Even though Facebook is limiting how much of your audience sees any given message, it’s often still the best choice for an organization to reach their target market. Many online marketers say that Facebook is a must for every organization, although I don’t think I would go that far.
The single quickest way to build your audience on Facebook is simple: Pay Facebook.
It hasn’t always been like that, but it definitely is now. It takes money, in the form of paid advertising. But before you invest a lot of money, be sure that you really know who your target market is, and that they’re on Facebook.
Let’s take a look first at a multi-year system with a decent investment, then examine a short-term option with a far smaller investment.
The system I’m going to describe is based on a the activities of a client of ours, Danny Chabino, owner of World Imports, a Rustic Furniture Store. You can check out the World Imports Facebook Page to see their current audience size.
They started from scratch in 2011, but invested about $1,200 a month the first year, then $400 a month after that. After that first year, he had about 3,000 likes, and now, after investing $400 a month for another couple years, he has 18,232 likes.
I’ve taken what Danny shared with me, and systemized it. First, here’s the system for when you’re first starting out:
- Set your initial goal for number of likes, along with a monthly budget, and your ideal target date.
- Invest your budget specifically in ads with the goal of increasing likes. Currently, you go to your company page, click the “Build Audience” option toward the top right, and select “Promote Page.”
- For daily budget, take your total monthly budget and divide by 7, then select “7 days” under the Schedule. Be sure to also specify location, interests, age, and gender to get better results.
- Facebook will show you how many likes they estimate you’ll get each day. Multiply that times 7 to see how many you’ll get each month, then use that to estimate how long it will take you to reach your goal.
- As needed, adjust your budget on Facebook, or your target date in your plan.
Then you do steps 2 – 5 again each month until you hit your goal.
While you can use that same system later on, that’s not what Danny does. He took a break for a few months, and let his likes grow organically. During that time, he went from 3,000 likes to about 5,000 likes.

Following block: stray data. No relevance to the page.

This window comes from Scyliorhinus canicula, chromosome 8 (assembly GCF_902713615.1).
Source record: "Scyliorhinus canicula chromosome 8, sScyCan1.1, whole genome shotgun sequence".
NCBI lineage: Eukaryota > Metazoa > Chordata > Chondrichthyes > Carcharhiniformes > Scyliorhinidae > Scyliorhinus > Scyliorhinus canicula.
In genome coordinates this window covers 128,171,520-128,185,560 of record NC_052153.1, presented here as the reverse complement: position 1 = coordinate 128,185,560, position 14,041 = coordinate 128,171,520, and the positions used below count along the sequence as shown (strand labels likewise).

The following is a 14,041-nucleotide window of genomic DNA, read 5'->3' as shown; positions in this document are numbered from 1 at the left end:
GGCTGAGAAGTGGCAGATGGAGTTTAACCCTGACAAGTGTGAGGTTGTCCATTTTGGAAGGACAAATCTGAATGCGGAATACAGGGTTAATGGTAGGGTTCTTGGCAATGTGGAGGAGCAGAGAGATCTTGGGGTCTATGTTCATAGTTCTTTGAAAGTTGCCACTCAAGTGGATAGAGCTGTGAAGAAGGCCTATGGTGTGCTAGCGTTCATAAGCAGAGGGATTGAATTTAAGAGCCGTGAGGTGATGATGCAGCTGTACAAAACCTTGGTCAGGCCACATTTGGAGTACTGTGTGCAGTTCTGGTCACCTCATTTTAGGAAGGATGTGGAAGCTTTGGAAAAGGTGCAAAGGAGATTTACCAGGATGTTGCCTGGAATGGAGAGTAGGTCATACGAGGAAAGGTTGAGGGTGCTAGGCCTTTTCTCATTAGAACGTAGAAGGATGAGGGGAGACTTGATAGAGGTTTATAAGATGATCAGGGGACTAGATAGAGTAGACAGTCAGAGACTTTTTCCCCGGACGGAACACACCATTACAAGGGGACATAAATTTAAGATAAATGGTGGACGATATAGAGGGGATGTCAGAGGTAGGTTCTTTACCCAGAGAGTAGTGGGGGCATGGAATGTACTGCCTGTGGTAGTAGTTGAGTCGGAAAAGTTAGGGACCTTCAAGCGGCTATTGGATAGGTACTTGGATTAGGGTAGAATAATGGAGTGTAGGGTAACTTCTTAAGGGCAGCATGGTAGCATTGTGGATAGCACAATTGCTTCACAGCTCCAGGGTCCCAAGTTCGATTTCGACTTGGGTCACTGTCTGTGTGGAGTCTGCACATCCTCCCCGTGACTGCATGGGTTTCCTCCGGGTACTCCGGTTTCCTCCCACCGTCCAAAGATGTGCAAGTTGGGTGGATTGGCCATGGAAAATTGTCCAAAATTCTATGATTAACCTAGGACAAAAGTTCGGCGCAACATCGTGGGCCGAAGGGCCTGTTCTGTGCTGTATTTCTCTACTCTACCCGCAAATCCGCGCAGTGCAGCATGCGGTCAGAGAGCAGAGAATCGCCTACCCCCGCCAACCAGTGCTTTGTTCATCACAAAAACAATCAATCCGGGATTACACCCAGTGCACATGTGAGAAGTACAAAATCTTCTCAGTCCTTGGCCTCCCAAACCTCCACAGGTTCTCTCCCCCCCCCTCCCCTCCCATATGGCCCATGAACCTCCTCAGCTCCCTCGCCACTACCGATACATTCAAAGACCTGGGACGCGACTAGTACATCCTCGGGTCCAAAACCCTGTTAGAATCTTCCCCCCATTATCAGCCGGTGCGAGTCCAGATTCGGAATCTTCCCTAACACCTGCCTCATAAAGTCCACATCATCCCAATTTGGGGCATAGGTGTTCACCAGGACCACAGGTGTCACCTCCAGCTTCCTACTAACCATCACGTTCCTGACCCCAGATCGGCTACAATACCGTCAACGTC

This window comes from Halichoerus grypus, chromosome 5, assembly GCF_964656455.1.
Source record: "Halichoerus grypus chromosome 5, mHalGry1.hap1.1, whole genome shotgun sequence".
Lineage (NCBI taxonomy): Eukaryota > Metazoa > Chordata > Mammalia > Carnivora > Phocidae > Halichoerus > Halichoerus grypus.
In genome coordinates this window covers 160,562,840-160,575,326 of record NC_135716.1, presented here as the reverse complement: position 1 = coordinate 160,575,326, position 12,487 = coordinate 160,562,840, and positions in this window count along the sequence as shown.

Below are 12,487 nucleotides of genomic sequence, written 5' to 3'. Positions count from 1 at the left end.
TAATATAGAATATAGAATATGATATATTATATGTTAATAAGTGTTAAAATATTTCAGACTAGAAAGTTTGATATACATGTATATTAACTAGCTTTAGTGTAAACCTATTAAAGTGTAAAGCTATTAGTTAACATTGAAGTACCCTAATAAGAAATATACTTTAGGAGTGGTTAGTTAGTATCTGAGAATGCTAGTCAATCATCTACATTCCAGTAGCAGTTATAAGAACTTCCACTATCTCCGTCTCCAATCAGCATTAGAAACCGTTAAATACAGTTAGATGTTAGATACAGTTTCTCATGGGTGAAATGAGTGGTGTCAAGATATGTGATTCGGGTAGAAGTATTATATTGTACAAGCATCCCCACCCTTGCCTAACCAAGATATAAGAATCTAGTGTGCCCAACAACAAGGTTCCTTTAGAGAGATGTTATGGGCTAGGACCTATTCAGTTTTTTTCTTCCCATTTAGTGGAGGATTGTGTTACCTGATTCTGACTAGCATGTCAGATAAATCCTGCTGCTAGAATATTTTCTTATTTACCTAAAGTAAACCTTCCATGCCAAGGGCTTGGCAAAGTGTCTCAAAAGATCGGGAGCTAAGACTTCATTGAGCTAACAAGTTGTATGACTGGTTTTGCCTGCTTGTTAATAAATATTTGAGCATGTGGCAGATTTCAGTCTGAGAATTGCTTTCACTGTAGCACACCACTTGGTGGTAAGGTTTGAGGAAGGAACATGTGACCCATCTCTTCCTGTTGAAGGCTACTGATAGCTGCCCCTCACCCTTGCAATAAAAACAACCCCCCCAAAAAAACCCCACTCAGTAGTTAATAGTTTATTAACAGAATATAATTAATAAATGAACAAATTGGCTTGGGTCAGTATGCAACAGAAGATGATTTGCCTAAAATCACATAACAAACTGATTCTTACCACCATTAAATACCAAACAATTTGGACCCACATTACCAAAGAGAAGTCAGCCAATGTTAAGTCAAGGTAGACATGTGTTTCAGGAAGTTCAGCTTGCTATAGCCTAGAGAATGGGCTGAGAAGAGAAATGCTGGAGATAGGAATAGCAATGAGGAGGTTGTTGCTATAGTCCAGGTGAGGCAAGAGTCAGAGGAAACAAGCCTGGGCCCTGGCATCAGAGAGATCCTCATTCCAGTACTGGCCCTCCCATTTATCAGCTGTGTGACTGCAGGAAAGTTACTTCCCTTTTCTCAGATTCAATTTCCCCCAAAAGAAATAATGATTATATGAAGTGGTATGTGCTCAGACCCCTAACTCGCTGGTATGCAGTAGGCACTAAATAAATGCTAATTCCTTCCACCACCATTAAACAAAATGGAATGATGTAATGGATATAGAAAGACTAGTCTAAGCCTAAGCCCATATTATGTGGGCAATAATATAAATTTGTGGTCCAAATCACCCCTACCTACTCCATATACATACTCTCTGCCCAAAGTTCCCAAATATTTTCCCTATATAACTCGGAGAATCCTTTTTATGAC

Then he set a new, much lower monthly budget, and invested that in promoting specific posts instead. He follows these guidelines for each of his posts that he promotes:
- Must have a photo highlighting an item he’s selling
- Text should include price and item dimensions
Of course, what you need to include will vary from industry to industry. Danny noted that when he started blurring out the background to better highlight the item in the photo, he saw his click-throughs double.
After about two years of investing $400 a month in promoted posts, Danny has seen his page grow from 5,000 likes all the way up to 18,232 likes.
So here’s a breakdown of roughly what Danny did:
|Timeframe||Monthly invested||Ttl Invested during timeframe||Running ttl invested||Likes at end of timeframe|
1 - 12
13 - 18
19 - 42
Of course, your mileage may vary.
So what if you’re willing to invest some money, but don’t want to make that sort of investment?
We recently experimented on the T&S Online Marketing Facebook Page, investing just $10 a day over the course of 7 days, for a grand total of $70. Here are the results we saw.
- Day 1 – 1 Page Like
- Day 2 – 15 Page Likes
- Day 3 – 16 Page Likes
- Day 4 – 11 Page Likes
- Day 5 – 15 Page Likes
- Day 6 – 11 Page Likes
- Day 7 – 17 Page Likes
That’s a total of 86 Likes. During that time, we also got 10 organic Likes, giving us a net gain of 96 Likes.
Obviously, we started out with an audience, possibly a bigger audience than you have. So once again, your results will probably vary. But a moderate investment should catapult you into the triple digits fairly quickly.
That may all sound good, but you still don’t want to mess with it on your own. If that’s the case, we may be able to provide help. Contact us if you’d like to see if we’re a good fit for you.